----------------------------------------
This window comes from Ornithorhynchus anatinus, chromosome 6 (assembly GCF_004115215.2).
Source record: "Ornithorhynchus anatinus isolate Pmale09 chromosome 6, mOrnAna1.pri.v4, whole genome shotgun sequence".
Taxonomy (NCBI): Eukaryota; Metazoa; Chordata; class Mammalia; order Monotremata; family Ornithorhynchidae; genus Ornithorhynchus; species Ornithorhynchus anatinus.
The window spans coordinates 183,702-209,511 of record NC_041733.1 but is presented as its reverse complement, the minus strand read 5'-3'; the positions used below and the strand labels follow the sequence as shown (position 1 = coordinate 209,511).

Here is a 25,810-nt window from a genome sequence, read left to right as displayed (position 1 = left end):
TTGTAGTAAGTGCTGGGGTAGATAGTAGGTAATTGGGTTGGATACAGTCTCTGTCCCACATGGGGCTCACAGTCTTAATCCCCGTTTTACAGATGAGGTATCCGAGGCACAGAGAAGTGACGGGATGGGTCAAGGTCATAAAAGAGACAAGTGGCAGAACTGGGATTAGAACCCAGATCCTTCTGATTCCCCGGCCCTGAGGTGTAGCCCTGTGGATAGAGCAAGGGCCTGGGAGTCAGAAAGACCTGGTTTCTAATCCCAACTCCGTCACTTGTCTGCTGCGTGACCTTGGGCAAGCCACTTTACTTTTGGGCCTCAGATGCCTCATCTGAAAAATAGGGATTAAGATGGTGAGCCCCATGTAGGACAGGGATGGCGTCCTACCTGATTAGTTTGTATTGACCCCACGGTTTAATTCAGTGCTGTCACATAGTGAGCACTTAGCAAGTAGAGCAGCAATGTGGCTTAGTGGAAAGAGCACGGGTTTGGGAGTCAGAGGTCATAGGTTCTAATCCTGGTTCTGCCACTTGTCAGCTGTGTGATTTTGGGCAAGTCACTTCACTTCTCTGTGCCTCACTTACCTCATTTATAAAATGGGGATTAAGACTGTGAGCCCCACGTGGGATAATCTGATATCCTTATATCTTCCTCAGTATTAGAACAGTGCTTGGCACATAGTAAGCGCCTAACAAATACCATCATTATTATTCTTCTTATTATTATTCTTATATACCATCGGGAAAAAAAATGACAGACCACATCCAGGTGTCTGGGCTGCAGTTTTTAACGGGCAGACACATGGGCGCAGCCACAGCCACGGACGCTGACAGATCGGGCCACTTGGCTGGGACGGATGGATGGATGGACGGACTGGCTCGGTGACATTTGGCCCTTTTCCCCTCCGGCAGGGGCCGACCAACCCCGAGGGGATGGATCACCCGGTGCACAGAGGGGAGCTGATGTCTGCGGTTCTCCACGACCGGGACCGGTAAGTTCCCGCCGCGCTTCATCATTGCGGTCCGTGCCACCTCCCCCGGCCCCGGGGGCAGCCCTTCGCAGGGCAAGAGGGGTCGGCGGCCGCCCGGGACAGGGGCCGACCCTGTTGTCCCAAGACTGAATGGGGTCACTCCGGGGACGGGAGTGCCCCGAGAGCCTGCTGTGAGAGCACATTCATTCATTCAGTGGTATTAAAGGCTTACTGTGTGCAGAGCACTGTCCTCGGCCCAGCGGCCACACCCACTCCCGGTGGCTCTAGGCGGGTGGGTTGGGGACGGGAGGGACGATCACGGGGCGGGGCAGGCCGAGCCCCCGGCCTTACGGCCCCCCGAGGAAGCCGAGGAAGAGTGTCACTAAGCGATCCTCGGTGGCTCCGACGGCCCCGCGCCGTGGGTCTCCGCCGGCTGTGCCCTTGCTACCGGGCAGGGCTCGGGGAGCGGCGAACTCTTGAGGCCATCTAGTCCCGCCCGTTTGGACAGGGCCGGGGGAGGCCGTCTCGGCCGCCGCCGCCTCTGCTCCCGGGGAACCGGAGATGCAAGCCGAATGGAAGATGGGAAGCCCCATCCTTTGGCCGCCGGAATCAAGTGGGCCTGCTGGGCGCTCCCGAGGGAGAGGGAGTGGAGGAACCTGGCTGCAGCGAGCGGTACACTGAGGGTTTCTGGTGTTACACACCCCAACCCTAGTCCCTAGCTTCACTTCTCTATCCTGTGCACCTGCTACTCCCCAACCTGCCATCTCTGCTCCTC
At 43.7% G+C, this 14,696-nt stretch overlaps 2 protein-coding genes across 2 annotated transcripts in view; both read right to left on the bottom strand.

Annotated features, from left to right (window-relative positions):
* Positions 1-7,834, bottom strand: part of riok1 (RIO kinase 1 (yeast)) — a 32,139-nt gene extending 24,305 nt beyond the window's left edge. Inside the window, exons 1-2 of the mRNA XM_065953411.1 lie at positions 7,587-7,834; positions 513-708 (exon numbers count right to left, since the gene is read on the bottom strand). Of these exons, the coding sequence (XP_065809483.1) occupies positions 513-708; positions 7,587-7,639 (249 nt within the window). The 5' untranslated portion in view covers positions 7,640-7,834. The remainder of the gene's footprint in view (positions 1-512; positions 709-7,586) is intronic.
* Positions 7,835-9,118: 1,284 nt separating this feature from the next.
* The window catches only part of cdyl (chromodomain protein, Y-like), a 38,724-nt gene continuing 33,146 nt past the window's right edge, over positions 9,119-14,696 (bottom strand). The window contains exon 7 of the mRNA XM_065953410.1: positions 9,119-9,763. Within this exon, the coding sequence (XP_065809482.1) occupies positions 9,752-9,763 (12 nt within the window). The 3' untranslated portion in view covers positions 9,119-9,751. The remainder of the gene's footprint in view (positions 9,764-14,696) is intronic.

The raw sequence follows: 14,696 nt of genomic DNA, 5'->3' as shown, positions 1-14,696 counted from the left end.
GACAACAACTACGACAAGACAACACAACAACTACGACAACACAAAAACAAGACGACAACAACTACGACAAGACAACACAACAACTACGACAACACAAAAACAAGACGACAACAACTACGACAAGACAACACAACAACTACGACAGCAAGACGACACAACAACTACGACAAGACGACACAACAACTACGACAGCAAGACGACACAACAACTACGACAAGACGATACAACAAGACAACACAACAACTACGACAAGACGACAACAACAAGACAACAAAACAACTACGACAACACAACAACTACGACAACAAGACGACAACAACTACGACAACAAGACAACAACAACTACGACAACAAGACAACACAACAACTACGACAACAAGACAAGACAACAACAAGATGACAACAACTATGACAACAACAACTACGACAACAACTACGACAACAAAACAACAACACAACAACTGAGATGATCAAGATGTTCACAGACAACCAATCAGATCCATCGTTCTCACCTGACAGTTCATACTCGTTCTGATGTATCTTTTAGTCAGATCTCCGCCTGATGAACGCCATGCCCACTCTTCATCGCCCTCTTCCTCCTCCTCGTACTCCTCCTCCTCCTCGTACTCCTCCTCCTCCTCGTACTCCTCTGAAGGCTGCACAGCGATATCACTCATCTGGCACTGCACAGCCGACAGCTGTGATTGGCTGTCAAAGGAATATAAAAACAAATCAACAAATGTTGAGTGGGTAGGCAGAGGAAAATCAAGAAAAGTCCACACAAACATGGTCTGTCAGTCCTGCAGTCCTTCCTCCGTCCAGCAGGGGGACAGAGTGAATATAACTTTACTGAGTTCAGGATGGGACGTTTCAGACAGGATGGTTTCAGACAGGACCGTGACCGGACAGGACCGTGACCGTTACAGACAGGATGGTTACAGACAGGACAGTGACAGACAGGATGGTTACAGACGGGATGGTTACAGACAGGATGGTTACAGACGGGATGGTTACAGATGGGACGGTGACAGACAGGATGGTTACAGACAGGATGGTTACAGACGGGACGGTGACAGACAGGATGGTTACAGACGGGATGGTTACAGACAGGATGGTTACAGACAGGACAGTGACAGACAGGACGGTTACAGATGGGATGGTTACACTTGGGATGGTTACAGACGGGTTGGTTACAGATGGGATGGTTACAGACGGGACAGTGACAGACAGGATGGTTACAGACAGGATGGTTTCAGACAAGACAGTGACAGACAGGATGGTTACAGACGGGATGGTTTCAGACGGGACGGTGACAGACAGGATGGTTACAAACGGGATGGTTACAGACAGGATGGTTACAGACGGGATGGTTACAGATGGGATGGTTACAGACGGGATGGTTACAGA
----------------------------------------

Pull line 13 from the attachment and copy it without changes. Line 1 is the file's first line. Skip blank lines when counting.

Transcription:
GACAACAACTACGACAAGACAACACAACAACTACGACAACACAAAAACAAGACGACAACAACTACGACAAGACAACACAACAACTACGACAACACAAAAACAAGACGACAACAACTACGACAAGACAACACAACAACTACGACAGCAAGACGACACAACAACTACGACAAGACGACACAACAACTACGACAGCAAGACGACACAACAACTACGACAAGACGATACAACAAGACAACACAACAACTACGACAAGACGACAACAACAAGACAACAAAACAACTACGACAACACAACAACTACGACAACAAGACGACAACAACTACGACAACAAGACAACAACAACTACGACAACAAGACAACACAACAACTACGACAACAAGACAAGACAACAACAAGATGACAACAACTATGACAACAACAACTACGACAACAACTACGACAACAAAACAACAACACAACAACTGAGATGATCAAGATGTTCACAGACAACCAATCAGATCCATCGTTCTCACCTGACAGTTCATACTCGTTCTGATGTATCTTTTAGTCAGATCTCCGCCTGATGAACGCCATGCCCACTCTTCATCGCCCTCTTCCTCCTCCTCGTACTCCTCCTCCTCCTCGTACTCCTCCTCCTCCTCGTACTCCTCTGAAGGCTGCACAGCGATATCACTCATCTGGCACTGCACAGCCGACAGCTGTGATTGGCTGTCAAAGGAATATAAAAACAAATCAACAAATGTTGAGTGGGTAGGCAGAGGAAAATCAAGAAAAGTCCACACAAACATGGTCTGTCAGTCCTGCAGTCCTTCCTCCGTCCAGCAGGGGGACAGAGTGAATATAACTTTACTGAGTTCAGGATGGGACGTTTCAGACAGGATGGTTTCAGACAGGACCGTGACCGGACAGGACCGTGACCGTTACAGACAGGATGGTTACAGACAGGACAGTGACAGACAGGATGGTTACAGACGGGATGGTTACAGACAGGATGGTTACAGACGGGATGGTTACAGATGGGACGGTGACAGACAGGATGGTTACAGACAGGATGGTTACAGACGGGACGGTGACAGACAGGATGGTTACAGACGGGATGGTTACAGACAGGATGGTTACAGACAGGACAGTGACAGACAGGACGGTTACAGATGGGATGGTTACACTTGGGATGGTTACAGACGGGTTGGTTACAGATGGGATGGTTACAGACGGGACAGTGACAGACAGGATGGTTACAGACAGGATGGTTTCAGACAAGACAGTGACAGACAGGATGGTTACAGACGGGATGGTTTCAGACGGGACGGTGACAGACAGGATGGTTACAAACGGGATGGTTACAGACAGGATGGTTACAGACGGGATGGTTACAGATGGGATGGTTACAGACGGGATGGTTACAGA